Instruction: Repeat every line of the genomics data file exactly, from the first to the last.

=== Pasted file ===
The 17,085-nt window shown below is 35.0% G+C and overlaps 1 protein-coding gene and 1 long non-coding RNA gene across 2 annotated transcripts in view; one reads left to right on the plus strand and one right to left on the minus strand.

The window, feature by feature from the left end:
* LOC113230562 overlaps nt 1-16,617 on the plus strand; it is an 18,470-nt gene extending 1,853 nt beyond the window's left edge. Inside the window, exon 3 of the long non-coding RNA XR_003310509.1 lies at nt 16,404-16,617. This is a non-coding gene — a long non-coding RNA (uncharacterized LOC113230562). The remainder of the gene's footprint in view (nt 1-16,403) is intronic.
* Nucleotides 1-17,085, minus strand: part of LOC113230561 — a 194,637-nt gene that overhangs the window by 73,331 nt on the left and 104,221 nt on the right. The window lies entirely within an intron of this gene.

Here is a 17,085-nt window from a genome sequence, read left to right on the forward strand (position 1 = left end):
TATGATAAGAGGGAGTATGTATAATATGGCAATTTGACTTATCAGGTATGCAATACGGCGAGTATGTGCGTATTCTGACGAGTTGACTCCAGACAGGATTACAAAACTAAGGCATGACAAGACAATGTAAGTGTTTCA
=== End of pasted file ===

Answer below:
The 17,085-nt window shown below is 35.0% G+C and overlaps 1 protein-coding gene and 1 long non-coding RNA gene across 2 annotated transcripts in view; one reads left to right on the plus strand and one right to left on the minus strand.

The window, feature by feature from the left end:
* LOC113230562 overlaps nt 1-16,617 on the plus strand; it is an 18,470-nt gene extending 1,853 nt beyond the window's left edge. Inside the window, exon 3 of the long non-coding RNA XR_003310509.1 lies at nt 16,404-16,617. This is a non-coding gene — a long non-coding RNA (uncharacterized LOC113230562). The remainder of the gene's footprint in view (nt 1-16,403) is intronic.
* Nucleotides 1-17,085, minus strand: part of LOC113230561 — a 194,637-nt gene that overhangs the window by 73,331 nt on the left and 104,221 nt on the right. The window lies entirely within an intron of this gene.

Here is a 17,085-nt window from a genome sequence, read left to right on the forward strand (position 1 = left end):
TATGATAAGAGGGAGTATGTATAATATGGCAATTTGACTTATCAGGTATGCAATACGGCGAGTATGTGCGTATTCTGACGAGTTGACTCCAGACAGGATTACAAAACTAAGGCATGACAAGACAATGTAAGTGTTTCA